Every day, Lonnie made an effort to meet with our team, encourage them, answer questions, and give me a writing lesson. Every day, Lonnie would ask me what I’d like to write, what my dreams were, why wasn’t I writing and I deflected at every turn. Every day Lonnie would introduce me to everyone we met and tell them I was a writer. I would correct him every time. This dream was just simply too big for me to ever seriously consider. On our last night in town, I was going to be given one more, important, lesson.
“Come on,” he said. “There are a few friends I want you to meet.”
As we walked to the kitchenette area, there stood Lauri, Jessica, and two other women. I would later learn their names were Vicki and Amy. Lauri looked at Lonnie and winked. I turned to Lonnie just as he sprinted to the other end of the room. This wasn’t a social gathering. This was a writer’s intervention.
“So…what’s the deal? Lauri asked.
I was in a panic and searched the room for my husband. There he was, at the other end of the room with Paul, Lonnie and the rest of the team. All were looking straight at me and grinning from ear to ear. They were in on it.
“Well?” Lauri asked.
“What do you mean?” I lied. Shameful, but it’s what happened. I’m not proud of it.
“Cut the crap. Why aren’t you writing?” she pressed.
“Can you excuse me for a minute?” I turned my head and banged my head repeatedly on the wall. This was just too much for me to handle. This was my “put up or shut up” moment and I wasn’t ready for it.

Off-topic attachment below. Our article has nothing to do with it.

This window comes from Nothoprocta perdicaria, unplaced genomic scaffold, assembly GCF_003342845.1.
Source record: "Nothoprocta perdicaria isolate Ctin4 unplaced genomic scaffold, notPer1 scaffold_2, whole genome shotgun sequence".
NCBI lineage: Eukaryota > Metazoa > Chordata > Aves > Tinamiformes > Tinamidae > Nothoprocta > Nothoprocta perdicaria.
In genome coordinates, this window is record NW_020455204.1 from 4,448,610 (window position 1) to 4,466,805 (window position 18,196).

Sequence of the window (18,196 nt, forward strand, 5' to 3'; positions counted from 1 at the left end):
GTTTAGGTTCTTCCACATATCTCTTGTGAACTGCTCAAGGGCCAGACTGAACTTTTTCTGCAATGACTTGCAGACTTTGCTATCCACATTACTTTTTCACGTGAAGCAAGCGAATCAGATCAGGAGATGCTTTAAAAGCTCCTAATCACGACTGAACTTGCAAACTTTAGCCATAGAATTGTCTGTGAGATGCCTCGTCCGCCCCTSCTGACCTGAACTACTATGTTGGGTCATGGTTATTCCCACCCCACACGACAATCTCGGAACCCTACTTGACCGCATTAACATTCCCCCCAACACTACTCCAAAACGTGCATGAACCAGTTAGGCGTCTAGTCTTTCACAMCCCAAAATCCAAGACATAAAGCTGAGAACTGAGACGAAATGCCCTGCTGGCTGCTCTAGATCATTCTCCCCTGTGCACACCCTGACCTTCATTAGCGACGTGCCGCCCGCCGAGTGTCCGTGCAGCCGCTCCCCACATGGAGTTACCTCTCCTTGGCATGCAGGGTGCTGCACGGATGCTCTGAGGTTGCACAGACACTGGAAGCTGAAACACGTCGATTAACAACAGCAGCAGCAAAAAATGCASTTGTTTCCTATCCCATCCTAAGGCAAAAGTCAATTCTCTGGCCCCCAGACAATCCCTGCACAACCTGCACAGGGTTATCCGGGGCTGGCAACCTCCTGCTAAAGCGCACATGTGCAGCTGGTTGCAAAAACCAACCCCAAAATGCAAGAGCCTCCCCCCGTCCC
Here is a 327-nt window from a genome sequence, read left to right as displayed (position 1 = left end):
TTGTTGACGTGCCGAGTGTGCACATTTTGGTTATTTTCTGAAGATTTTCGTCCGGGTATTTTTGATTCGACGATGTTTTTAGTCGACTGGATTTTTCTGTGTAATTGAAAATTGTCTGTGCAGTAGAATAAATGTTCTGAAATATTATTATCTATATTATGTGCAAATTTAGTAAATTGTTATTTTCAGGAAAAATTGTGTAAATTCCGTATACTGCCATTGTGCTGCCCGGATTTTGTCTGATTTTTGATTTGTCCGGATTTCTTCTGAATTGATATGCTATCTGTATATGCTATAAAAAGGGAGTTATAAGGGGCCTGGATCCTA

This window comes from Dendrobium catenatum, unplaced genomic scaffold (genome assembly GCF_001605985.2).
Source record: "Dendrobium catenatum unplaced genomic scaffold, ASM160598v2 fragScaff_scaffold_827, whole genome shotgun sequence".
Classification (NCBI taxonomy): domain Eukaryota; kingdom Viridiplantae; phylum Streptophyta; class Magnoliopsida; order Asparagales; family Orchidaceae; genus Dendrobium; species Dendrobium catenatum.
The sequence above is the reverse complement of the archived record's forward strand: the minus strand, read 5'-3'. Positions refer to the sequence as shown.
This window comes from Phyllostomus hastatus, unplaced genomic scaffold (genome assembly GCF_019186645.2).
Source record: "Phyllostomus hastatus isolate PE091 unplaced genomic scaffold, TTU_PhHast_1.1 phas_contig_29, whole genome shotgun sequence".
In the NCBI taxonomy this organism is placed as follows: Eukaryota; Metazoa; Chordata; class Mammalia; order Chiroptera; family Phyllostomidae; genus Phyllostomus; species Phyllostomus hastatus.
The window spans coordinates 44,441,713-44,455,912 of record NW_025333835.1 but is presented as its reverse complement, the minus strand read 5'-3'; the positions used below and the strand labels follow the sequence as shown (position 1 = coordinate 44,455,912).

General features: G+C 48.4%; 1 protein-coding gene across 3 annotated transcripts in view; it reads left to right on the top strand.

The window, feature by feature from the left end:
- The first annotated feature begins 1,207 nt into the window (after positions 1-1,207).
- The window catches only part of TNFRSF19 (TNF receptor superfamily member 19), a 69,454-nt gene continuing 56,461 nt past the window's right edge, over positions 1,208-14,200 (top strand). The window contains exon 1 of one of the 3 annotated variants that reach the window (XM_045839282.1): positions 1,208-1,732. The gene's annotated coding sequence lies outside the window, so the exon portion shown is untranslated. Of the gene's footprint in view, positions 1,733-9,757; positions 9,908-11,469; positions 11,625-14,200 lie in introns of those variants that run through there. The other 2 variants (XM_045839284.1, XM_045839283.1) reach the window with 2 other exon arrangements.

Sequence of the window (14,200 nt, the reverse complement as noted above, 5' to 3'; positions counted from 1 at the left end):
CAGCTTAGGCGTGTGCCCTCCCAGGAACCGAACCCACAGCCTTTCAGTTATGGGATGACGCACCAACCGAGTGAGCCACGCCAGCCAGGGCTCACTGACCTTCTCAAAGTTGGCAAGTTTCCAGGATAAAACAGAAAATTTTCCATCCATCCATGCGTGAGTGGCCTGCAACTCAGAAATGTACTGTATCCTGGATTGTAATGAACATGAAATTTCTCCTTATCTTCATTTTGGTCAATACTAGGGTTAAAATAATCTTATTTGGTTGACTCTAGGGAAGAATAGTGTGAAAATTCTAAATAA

As I turned back to the group, Lauri asked, “Are you finished?”
“Why aren’t you writing?” they all asked.
Who are these people? They don’t know me! Why do they care? I offered all my excuses one by one and these ladies shot them all down one by one. No education, three kids at home, too old and finally, not knowing if I had any talent or not. My ability for recall after an event is shoddy at best. I regret not remembering all the advice these wonderful women gave me that Thursday night, but I do remember the big take away: “The first thing you write will be shit, everybody’s is. It’s okay. Write it anyway.”
That was it. I needed someone to give me permission to fail. I didn’t realize it before, but I operated under the mentality that if I couldn’t do something perfectly, I wasn’t going to do it at all. Lauri, Amy and the gang reminded me that nothing ventured, is nothing gained.
I flew back home a changed woman, pouring over the reading material Lauri gave me right from the Act One resource library. I’m forever indebted to this wonderful group of people I met two years ago. They poured into my life and I’m grateful.